Human memory processes are not as straightforward as technological processes, which sometimes makes them distorted. I have experienced this phenomenon myself, as I cannot always recall the events as they were or even remember certain situations in the first place. This misunderstanding causes not only psychological issues for abuse victims but problems in legal procedures (Loftus, 2003). In this paper, I will examine why my memory recollections are partially inaccurate and why it is necessary to utilize the eyewitness report and victim statements with care.
Memory is not fixed and is inherently changeable and malleable under specific circumstances. According to Loftus (2002), sometimes, products of imagination can become a memory. In my experience, I agree that I tend to misrepresent some events when describing them to others or even to myself. I easily forget what I ate for lunch and can mistake the menu for that of the dinner while remembering more critical events.
However, I know that memories of distant events can gradually deteriorate in their quality as well. I was once convinced that I knew a person I was talking to from meeting them in a restaurant they had never been in, as it turned out. I did not accept their denial of my claims about that night. It is possible that there was a reason behind this distortion, such as a stressful event, a lack of attention, or a planted memory (Loftus, 2003). Even after describing my encounter with them in great detail, they only looked at me with profound misunderstanding. I think that I might have met another person with similar features whom I somehow replaced in my head with a different individual. The reason why I believed that it was them might lie in the lack of notable events at that restaurant on that day or the unimportance of that person.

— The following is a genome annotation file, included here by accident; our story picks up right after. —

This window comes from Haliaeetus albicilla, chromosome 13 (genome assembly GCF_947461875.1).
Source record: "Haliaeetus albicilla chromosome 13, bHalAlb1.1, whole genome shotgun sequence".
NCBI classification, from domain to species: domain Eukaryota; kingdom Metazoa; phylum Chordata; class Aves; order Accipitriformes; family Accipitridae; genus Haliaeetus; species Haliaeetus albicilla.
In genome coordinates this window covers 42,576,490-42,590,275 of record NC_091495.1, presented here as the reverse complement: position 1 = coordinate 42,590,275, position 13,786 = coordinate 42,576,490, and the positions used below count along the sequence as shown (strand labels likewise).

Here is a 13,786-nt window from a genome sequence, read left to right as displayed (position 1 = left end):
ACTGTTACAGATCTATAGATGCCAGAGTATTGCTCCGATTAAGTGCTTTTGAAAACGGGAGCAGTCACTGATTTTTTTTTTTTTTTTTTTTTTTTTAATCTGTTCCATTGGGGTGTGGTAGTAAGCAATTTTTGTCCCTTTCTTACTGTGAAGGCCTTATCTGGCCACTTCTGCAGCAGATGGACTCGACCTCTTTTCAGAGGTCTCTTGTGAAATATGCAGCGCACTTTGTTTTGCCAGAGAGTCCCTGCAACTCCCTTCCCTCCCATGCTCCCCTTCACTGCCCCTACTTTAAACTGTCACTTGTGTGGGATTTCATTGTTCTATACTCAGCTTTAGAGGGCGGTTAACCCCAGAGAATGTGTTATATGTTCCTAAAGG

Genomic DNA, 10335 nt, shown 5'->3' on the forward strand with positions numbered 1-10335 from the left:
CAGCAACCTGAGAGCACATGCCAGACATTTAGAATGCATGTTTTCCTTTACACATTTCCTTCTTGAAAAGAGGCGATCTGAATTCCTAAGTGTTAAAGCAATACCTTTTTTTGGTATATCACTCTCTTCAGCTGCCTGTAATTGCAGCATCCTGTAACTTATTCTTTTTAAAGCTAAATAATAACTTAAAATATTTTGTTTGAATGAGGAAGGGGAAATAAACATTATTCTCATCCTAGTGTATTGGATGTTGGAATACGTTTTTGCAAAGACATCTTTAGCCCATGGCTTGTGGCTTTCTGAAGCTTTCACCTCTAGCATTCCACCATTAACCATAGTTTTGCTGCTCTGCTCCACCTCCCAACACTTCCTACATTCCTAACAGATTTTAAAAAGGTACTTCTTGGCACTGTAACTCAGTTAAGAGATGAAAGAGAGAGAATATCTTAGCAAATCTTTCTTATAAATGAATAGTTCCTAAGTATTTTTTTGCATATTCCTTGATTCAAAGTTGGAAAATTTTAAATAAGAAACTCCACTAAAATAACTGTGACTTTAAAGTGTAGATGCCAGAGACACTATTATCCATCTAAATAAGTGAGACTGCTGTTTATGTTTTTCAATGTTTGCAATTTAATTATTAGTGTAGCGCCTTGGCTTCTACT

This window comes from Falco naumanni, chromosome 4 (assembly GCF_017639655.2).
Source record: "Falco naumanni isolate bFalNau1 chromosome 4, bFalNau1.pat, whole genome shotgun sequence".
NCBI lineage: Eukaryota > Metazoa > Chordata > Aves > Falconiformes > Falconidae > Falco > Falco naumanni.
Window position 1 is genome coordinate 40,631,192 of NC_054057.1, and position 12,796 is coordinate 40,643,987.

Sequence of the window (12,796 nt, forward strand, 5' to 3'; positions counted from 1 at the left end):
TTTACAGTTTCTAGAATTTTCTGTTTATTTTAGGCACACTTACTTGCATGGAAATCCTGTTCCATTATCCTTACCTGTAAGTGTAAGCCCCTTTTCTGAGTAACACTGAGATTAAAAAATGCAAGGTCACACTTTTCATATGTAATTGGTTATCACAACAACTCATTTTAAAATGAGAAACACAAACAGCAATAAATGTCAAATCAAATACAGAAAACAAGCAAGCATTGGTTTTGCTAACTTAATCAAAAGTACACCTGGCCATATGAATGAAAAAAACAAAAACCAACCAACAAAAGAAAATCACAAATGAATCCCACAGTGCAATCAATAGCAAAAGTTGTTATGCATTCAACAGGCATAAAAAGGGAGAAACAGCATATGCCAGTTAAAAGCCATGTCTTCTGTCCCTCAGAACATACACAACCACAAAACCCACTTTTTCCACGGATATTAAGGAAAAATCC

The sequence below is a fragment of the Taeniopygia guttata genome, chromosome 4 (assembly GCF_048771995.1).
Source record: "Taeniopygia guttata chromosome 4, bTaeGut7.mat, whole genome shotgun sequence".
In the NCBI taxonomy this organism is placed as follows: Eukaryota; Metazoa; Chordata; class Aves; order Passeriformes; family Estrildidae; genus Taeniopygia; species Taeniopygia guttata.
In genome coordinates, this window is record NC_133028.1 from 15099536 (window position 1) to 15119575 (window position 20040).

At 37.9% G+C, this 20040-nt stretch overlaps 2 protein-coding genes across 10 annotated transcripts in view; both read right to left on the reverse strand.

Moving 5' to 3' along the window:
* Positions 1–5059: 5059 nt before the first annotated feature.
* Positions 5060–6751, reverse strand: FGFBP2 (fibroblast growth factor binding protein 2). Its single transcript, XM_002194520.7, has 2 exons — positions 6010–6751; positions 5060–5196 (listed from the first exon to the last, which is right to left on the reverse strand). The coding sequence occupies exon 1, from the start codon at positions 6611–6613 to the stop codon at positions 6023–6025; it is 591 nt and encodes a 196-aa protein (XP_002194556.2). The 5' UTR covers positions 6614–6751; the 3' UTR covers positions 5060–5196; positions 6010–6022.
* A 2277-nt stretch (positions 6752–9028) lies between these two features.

Such memories could become a source of malpractice in psychological therapy. Loftus (2002) describes one case of such a situation, “…in Chicago for a woman and her two young children who were led to believe falsely that they were victims of satanic ritual abuse” (p. 42). Under certain conditions, people can form imagined memories, which can profoundly impact their statements or even worldviews. It might be impossible for witnesses of horrific incidents to tell real memory and imagination apart, leading to extensive and complex psychological issues. It is not proper to take this memory into account in legal procedures (Loftus, 2003). However, studies in psychology have revealed methods of detecting falsified memories or preventing their generation. Other psychiatrists agree on the unreliability of eyewitnesses’ statements depending on their involvement in an incident, yet there are methods that can separate facts from fiction (Wulff & Thomas, 2021). There are ways of questioning people that can help psychiatrists to construct a complete picture of an event while avoiding becoming outside influencers, yet a single witness is unlikely to provide a reliable report.
In conclusion, memory is malleable and prone to mistakes in its formation and recollection stages. Knowing my tendency to forget and be mistaken about my memories, I realize that such distortions can be a result of stress, a heightened emotional state, or an outside influence. A psychologist that analyzes memories of eyewitnesses should expect such causes to make one’s statements irregular and unsuitable for use as a valid account. A human’s long-term memory storage is not perfect, yet it is a crucial source of self-realization when one understands how and why their memories might have changed.
Loftus, E. F. (2002). Memory faults and fixes. Issues in Science and Technology, 18(4), 41-50.
Loftus, E. F. (2003). Our changeable memories: Legal and practical implications. Nature Reviews Neuroscience, 4(3), 231-234.
Wulff, A. N., & Thomas, A. K. (2021). The dynamic and fragile nature of eyewitness memory formation: Considering stress and attention. Frontiers in Psychology, 12.